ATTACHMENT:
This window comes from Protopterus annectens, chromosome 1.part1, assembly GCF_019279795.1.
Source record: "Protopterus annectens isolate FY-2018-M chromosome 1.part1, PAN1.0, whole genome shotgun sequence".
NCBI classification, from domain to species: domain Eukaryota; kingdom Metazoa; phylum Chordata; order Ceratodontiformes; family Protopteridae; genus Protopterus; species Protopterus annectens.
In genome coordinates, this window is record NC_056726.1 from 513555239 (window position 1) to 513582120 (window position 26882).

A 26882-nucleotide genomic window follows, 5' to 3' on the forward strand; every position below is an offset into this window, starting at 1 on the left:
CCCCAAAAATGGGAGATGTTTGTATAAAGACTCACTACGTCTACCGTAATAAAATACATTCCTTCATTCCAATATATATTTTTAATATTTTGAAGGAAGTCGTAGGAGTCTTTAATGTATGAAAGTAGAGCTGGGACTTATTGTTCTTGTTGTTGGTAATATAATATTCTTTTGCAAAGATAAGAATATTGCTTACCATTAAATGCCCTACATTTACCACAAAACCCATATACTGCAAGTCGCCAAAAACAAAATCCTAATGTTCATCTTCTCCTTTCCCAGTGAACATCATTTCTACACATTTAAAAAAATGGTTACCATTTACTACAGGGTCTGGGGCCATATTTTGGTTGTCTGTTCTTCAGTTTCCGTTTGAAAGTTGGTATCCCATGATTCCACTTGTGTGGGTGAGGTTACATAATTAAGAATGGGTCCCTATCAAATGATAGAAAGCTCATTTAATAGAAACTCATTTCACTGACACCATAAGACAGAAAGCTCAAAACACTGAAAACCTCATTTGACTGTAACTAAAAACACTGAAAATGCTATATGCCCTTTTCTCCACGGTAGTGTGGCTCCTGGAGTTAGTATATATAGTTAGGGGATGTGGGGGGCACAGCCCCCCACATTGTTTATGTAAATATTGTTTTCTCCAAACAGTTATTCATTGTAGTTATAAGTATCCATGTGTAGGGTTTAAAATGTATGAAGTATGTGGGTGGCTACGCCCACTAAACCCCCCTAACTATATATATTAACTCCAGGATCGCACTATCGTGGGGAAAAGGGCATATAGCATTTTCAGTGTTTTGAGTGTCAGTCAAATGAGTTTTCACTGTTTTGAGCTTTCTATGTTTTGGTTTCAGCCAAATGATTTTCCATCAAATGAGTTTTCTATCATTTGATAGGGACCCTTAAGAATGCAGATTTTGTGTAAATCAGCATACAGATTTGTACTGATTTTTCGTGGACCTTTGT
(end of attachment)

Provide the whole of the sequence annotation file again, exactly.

This window comes from Protopterus annectens, chromosome 1.part1, assembly GCF_019279795.1.
Source record: "Protopterus annectens isolate FY-2018-M chromosome 1.part1, PAN1.0, whole genome shotgun sequence".
NCBI classification, from domain to species: domain Eukaryota; kingdom Metazoa; phylum Chordata; order Ceratodontiformes; family Protopteridae; genus Protopterus; species Protopterus annectens.
In genome coordinates, this window is record NC_056726.1 from 513555239 (window position 1) to 513582120 (window position 26882).

A 26882-nucleotide genomic window follows, 5' to 3' on the forward strand; every position below is an offset into this window, starting at 1 on the left:
CCCCAAAAATGGGAGATGTTTGTATAAAGACTCACTACGTCTACCGTAATAAAATACATTCCTTCATTCCAATATATATTTTTAATATTTTGAAGGAAGTCGTAGGAGTCTTTAATGTATGAAAGTAGAGCTGGGACTTATTGTTCTTGTTGTTGGTAATATAATATTCTTTTGCAAAGATAAGAATATTGCTTACCATTAAATGCCCTACATTTACCACAAAACCCATATACTGCAAGTCGCCAAAAACAAAATCCTAATGTTCATCTTCTCCTTTCCCAGTGAACATCATTTCTACACATTTAAAAAAATGGTTACCATTTACTACAGGGTCTGGGGCCATATTTTGGTTGTCTGTTCTTCAGTTTCCGTTTGAAAGTTGGTATCCCATGATTCCACTTGTGTGGGTGAGGTTACATAATTAAGAATGGGTCCCTATCAAATGATAGAAAGCTCATTTAATAGAAACTCATTTCACTGACACCATAAGACAGAAAGCTCAAAACACTGAAAACCTCATTTGACTGTAACTAAAAACACTGAAAATGCTATATGCCCTTTTCTCCACGGTAGTGTGGCTCCTGGAGTTAGTATATATAGTTAGGGGATGTGGGGGGCACAGCCCCCCACATTGTTTATGTAAATATTGTTTTCTCCAAACAGTTATTCATTGTAGTTATAAGTATCCATGTGTAGGGTTTAAAATGTATGAAGTATGTGGGTGGCTACGCCCACTAAACCCCCCTAACTATATATATTAACTCCAGGATCGCACTATCGTGGGGAAAAGGGCATATAGCATTTTCAGTGTTTTGAGTGTCAGTCAAATGAGTTTTCACTGTTTTGAGCTTTCTATGTTTTGGTTTCAGCCAAATGATTTTCCATCAAATGAGTTTTCTATCATTTGATAGGGACCCTTAAGAATGCAGATTTTGTGTAAATCAGCATACAGATTTGTACTGATTTTTCGTGGACCTTTGT